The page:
It is August of 2013 and I am applying red lipstick in a train bathroom. The train wiggles and jiggles on the tracks but it’s a motion I’ve grown used to over the past 48 hours. Right now I am in Oregon. I woke up with the Cascades surrounding me, which is to say I woke up crying. Until yesterday, I hadn’t ever seen a mountain and now my soul feels full with them. I rush to throw on my lipstick because I haven’t showered in three days and I hope this will make me feel less disgusting, but I don’t want to miss any more of the peaks than I have to. When I come back to my seat the mountains are still there, cut across with lines from the years they’ve existed, reflected in the water of the mighty river running beside the Empire Builder. I am sure that love exists because mountains are love and this trip is not about finding love, but I have! I think about all the times I announced my intentions to run away from this country, but I’d never even seen it.
I am on my way to Portland from Chicago. By plane the trip takes roughly four hours, by train it takes over two days. Back in Chicago it is Lollapalooza weekend. It is steaming hot, the air so thick you’re sure that you’ve been breathing in soup forever and the image of snow, though you know its marching towards you, feels totally impossible. This summer had been uneventful. I hadn’t found a boy to keep me occupied, I hadn’t seen anything particularly earth shattering. One of my friends was moving to Boston, another spent the summer in Vermont. I had one semester left of college and I was beginning to wonder where I would go next.
Which is why I am rolling into Portland now, Elliott Smith singing in my ears. I am on the West Coast. The West Coast, like the Pacific Ocean and Northern Exposure and so close to Canada and the Rocky Mountains and the Cascades and all of those little boxes I had seen on maps and globes but had never thought I’d see in real life. Portland’s city scape is not really a city scape. There is a bridge and in the distance you can see the snow capped tip of Mt. Hood. I wanted to feel my soul coming home to rest, some voice in the back of my head saying, “this is where you should go next.” But there is only Elliott and the growing anticipation of walking with my backpack for the first time in two days.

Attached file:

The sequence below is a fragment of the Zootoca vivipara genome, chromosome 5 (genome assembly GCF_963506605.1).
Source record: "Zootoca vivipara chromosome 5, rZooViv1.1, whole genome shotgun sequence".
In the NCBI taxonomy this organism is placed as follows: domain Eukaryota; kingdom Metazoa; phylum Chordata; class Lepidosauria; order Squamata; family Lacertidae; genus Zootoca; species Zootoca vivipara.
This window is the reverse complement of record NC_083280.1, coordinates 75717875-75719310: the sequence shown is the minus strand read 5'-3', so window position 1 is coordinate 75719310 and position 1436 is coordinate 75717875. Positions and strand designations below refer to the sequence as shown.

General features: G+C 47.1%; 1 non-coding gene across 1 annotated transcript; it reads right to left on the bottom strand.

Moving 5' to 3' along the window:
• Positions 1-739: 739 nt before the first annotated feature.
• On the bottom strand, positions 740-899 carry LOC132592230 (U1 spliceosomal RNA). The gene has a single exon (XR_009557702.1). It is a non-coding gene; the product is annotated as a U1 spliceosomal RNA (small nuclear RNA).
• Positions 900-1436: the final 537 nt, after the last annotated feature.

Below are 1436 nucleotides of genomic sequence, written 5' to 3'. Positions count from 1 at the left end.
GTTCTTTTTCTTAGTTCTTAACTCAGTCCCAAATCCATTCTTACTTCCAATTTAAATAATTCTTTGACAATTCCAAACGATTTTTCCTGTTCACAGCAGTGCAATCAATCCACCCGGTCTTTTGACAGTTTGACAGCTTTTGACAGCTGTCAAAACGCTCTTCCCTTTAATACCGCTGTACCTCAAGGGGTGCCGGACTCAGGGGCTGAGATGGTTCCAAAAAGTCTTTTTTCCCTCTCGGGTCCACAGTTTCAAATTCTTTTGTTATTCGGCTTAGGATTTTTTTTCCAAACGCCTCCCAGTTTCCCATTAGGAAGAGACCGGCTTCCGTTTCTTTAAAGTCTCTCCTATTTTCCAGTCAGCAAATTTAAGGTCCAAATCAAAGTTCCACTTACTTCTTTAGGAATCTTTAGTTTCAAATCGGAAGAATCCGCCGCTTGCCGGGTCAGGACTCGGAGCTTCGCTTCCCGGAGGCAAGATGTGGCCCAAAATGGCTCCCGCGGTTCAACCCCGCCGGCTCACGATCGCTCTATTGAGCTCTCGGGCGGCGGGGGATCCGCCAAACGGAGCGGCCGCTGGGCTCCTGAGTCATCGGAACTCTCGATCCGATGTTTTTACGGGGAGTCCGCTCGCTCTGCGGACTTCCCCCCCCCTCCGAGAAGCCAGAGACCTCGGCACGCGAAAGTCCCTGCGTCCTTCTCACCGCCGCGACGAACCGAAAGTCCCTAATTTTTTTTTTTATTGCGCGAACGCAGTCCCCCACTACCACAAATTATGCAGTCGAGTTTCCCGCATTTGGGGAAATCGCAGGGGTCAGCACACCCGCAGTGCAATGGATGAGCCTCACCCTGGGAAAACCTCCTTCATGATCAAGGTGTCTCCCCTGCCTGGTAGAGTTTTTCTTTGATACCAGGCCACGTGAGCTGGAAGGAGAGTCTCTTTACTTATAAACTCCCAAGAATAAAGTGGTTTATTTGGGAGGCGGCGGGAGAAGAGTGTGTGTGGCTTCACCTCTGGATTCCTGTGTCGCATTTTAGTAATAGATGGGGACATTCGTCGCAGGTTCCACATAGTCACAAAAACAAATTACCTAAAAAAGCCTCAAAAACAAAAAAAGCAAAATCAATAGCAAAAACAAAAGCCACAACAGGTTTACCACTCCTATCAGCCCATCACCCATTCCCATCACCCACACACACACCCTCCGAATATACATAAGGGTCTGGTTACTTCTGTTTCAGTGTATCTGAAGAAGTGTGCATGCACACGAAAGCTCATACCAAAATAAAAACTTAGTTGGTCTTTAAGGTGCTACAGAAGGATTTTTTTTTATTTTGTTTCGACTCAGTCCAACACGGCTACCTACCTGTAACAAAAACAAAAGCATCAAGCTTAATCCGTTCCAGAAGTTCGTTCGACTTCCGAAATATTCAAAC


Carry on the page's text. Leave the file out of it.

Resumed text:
It is Sunday at 11 am when I get off of the train. I call my mom.
“I am on the West Coast.” And the realization still sends shivers down my spine. The same way it did when I called her from Prague the summer before. There is something about knowing your toes are in a different part of the world than they’ve ever been before that thrills me beyond all else.
“How is it so far?” She asks. It’s a ghost town. There are bus stops and I have directions on my phone from my host telling me where to go, but I am very new here.
“Um, it’s really empty.”
Even on Chicago’s slowest days it’s full. There are people waiting at bus stops, or couples walking down the streets holding hands. There are tourists with cameras around their necks, and panhandlers shaking dirty white cups at you while they plead for help. In Portland at that moment, I felt like I was alone.
For all intents and purposes, I was alone. I had been alone for the past two days. One of the reasons I decided to take the train was for the time I would spend in solitude, thinking about myself and my future and the boy who had broken my heart and the boy who’s heart I’d broken, and what I thought I wanted and what I thought I could do. Being alone was something I could handle. So I said goodbye to my mom and I walked to a bus stop where I waited.
A little over a year prior, I wasn’t sure that I could handle even one hour on my own. In May of 2012, the night before I was meant to board a plane with my best friend to go to Prague, I sat in bed next to someone I thought loved, waiting to hear him say the one thing I wanted him to say. I think I wanted to tell him that I loved him, that even though he refused a significant commitment, all I wanted was him. I wanted him to tell me he loved me, he wanted me, he wanted me to stay with him. I started crying, blaming my fear of traveling (of which I have absolutely none, I love traveling.) But the truth was that I knew he would take off and I would never have him again if I left him in Chicago while I haunted Kafka’s paths in Prague.